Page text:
My favorite new mountain joke

I find that mountain humor is often a little rougher than city humor – though seldom as politically or actually inappropriate as some of the humor we let ourselves indulge in the city.

This joke – that an old guy working at the motel told me this morning – was especially ironic because, in the grandeur of the city park where we had been walking and videotaping earlier, I had said about little Pancho that eventually she’s going to “bring down some thing big“.

Watch – maybe your second time watching the video – at about mile point 1 minutes and 19 seconds – little Panchita (who for the first 24 hours had the hardest time jumping up on the bed, even with the cooler positioned as a first step) totally dominate that bed.


There’s a home loan outfit that these days is saying on their TV commercial that “home is everything”.

They don’t say that home can be a pretty rough place for a lot of people.

They don’t in anyway comment on all the people who are currently homeless in this country – or indicate that their company is making any efforts to help some of them get into homes.

They don’t say that some people are thrilled to lead a mobile lifestyle, not anchored in a stationary home. Pancho and I have sure been having a blast in our very old Ford Econoline camper van – deciding at the beginning of each day just where it is we want to live the next day.

This video captures some of how complicated home has been in my life – and how incredibly happy and grateful I am that it looks like we’re going to have an actual home indoors, out of the cold, for the winter months.

I hope that, for you, your home has been a good place to be while you have been sequestering. For some people, like my son and his family, the vibe in their family is really great – so this time with everybody being at home has really worked.

Certainly, if you are in an abusive relationship or a relationship that’s filled with conflict, this time of sequestering may not have been so great.

For poor people who do happen to have an inside home, they may have been forced to live with too many people in a small space.

And some of those people may have been required to go out to make some money, bringing back with them whatever germs they bring. It’s not a coincidence or a factor of heredity that black and Latino people have been dying at much greater rates from the virus.

The Dr. Footloose top 100 songs of 2020

I find spirit through nature – and music and dance. I dance 24/7. People often assume I’m drunk, because my body is never still – I am moving all the time.

I have an aspiration to open a dance club in Burnsville and call it Dr. Footloose. For months this summer, I fantasized that we would have a “very soft opening” of the club on my birthday, September 26.

That sure didn’t happen. But I did toast the future of the club with a video on the back lot of the proposed future Dr. Footloose club on my birthday:

Spotify tells me that I listened to music on an average of three hours a day last year. Here are my top hundred picks from last year, according to how much time I spent with them on Spotify.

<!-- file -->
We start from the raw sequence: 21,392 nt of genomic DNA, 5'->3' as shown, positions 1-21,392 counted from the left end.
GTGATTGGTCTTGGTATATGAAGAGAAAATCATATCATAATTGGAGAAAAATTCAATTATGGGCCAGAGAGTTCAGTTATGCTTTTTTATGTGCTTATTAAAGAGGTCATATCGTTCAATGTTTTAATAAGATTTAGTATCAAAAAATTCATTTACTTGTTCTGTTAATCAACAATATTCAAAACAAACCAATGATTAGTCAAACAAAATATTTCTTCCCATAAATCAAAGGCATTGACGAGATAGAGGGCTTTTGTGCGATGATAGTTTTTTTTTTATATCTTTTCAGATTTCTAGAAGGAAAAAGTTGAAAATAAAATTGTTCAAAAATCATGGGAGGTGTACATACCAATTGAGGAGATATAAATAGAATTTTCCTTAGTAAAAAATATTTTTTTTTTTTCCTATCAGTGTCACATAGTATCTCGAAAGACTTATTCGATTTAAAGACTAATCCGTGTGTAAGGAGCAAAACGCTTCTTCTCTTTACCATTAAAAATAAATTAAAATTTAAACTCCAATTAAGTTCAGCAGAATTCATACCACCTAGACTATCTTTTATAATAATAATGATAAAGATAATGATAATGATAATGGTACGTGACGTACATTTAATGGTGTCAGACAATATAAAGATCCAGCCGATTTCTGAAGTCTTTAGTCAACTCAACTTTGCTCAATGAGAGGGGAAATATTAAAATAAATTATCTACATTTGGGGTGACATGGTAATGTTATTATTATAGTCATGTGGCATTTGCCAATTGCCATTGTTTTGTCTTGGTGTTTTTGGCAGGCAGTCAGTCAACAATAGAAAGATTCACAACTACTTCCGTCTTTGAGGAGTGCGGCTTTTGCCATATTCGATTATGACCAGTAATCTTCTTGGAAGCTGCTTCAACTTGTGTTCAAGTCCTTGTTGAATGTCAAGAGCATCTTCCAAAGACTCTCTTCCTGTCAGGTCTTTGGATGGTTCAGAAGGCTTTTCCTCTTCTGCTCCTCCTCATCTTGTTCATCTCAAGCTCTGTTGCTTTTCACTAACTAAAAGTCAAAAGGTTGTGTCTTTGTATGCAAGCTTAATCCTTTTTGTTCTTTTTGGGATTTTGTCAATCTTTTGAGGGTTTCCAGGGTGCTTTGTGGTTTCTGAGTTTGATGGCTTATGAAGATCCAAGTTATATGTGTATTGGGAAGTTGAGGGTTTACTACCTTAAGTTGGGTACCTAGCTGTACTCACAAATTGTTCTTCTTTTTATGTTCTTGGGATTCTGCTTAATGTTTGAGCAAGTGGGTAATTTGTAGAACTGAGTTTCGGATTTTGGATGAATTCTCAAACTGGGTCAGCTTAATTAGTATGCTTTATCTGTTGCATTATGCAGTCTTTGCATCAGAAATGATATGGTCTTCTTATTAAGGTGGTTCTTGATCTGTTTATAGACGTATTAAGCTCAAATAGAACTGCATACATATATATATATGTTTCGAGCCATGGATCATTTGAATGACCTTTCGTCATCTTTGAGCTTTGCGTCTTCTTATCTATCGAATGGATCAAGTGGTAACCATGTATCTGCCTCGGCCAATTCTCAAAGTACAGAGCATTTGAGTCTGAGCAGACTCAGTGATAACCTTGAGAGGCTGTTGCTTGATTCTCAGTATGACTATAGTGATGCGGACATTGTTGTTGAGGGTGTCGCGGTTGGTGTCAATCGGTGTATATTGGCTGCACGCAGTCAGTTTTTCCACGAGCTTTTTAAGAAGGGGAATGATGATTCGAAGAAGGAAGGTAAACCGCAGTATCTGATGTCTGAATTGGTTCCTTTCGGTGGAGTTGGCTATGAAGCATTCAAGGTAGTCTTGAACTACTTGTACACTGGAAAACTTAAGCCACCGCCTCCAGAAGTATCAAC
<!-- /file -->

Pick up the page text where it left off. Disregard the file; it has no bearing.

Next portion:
To listen to my playlist is to get some idea of who I am. To get up and dance to my playlist – to surrender your body to the music – is to know who I am.

“Giving to the poor”

A friend of mine cooked dinner for a bunch of homeless people on Christmas day. She put up a post on Facebook about this and all kinds of people fell all over each other telling her how great she was.

This was my comment:

You are very smart and savvy, Delia. Serving others who are even more in need than you is maybe the best way to tune in to spirit.

When I am most broke, I try to give things away – even things I really want. It makes me feel prosperous.

I have been blessed with a couple of big opportunities to bring homeless people into my home.

When I had an apartment at Battery Park Apartments, I first brought in a friend who had had a cat bite and was very sick and homeless. He stayed with me for a couple of months, then got on his feet and got his own apartment – with rent assistance from Homeward Bound.

During those two months, he and I became quite close – it was a beautiful friendship. I had for years been lamenting “Why do I never make it to the mountains?” A silly part of me was waiting around for a girlfriend to share that experience with.

My houseguest was a big hiker and got me big-time out to the mountains. It was awesome. And we talked about everything while we hiked. He was the buddy I had been missing for a while.

Most recently, last February I brought my wonderful friend, brilliant bluesman Eric Freeman, into my home. That worked out extremely well.

We got so tight that I was thinking of him as my young black alter ego – and he was thinking of me as some kind of a cross between white father, drinking-and-getting-into-trouble buddy – and just generally the fool that I am.

Eric incites my badass self in a way that is really great for me. I had no idea back then how much I would be leaning into this badass side of myself in the coming year. This development has been extraordinarily liberating for me – and I credit Eric with opening up this area for me.

Last April, Pancho and I fled Battery Park Apartments to stay ahead of the Covid. For a week we lived in my old Suzuki – with Eric, who had already been living in it for a couple of weeks.

With me attempting to sleep in the driver’s seat, Eric sleeping soundly in the shotgun seat – and the backseat and wayback totally stuffed with my remaining worldly possessions, poor Pancho had no turf at all. Her only choices were to sleep in my lap or Eric’s.